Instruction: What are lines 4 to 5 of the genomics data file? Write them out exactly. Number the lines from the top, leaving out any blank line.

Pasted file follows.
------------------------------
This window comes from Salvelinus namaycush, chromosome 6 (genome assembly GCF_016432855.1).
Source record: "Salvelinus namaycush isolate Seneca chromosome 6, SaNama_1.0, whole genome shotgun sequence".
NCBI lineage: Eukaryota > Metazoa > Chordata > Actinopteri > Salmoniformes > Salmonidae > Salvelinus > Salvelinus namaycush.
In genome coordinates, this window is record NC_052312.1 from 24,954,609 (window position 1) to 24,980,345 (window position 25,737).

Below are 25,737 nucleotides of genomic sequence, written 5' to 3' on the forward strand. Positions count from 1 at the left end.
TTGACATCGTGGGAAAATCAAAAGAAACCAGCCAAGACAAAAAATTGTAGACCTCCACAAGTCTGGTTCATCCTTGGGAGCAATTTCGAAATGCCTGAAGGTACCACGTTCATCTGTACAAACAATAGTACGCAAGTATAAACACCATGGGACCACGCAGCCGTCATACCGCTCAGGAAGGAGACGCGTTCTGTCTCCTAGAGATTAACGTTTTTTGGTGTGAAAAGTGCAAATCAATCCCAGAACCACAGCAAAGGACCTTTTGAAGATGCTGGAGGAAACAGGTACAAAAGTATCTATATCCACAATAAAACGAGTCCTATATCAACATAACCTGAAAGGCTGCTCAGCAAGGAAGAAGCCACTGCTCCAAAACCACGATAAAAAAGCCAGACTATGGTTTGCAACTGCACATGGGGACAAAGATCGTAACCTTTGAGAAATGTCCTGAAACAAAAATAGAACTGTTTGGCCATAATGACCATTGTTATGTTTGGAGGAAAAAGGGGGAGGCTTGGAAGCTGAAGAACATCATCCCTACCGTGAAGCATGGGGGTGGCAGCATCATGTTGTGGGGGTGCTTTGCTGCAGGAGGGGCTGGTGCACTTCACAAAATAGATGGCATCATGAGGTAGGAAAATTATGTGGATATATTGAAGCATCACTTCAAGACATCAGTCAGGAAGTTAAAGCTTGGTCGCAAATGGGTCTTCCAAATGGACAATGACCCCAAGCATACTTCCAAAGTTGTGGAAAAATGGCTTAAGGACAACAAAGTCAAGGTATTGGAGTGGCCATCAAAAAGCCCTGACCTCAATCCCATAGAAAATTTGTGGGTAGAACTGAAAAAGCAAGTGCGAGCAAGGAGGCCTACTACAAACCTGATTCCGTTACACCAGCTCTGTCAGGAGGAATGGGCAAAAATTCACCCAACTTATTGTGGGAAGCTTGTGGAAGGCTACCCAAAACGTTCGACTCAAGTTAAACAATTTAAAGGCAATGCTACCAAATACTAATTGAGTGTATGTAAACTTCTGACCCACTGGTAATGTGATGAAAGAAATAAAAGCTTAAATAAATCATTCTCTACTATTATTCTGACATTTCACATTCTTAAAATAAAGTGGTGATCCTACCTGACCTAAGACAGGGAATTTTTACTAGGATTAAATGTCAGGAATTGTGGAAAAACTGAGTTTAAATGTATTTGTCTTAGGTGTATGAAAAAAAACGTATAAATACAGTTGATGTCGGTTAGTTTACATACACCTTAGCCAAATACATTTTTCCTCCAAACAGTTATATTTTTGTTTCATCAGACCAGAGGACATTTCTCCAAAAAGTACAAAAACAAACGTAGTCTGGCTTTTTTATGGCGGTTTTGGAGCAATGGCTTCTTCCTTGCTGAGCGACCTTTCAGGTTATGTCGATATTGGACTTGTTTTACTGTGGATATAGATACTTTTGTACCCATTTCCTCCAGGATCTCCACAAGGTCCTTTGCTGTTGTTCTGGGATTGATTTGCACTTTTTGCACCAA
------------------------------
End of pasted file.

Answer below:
In genome coordinates, this window is record NC_052312.1 from 24,954,609 (window position 1) to 24,980,345 (window position 25,737).

Below are 25,737 nucleotides of genomic sequence, written 5' to 3' on the forward strand. Positions count from 1 at the left end.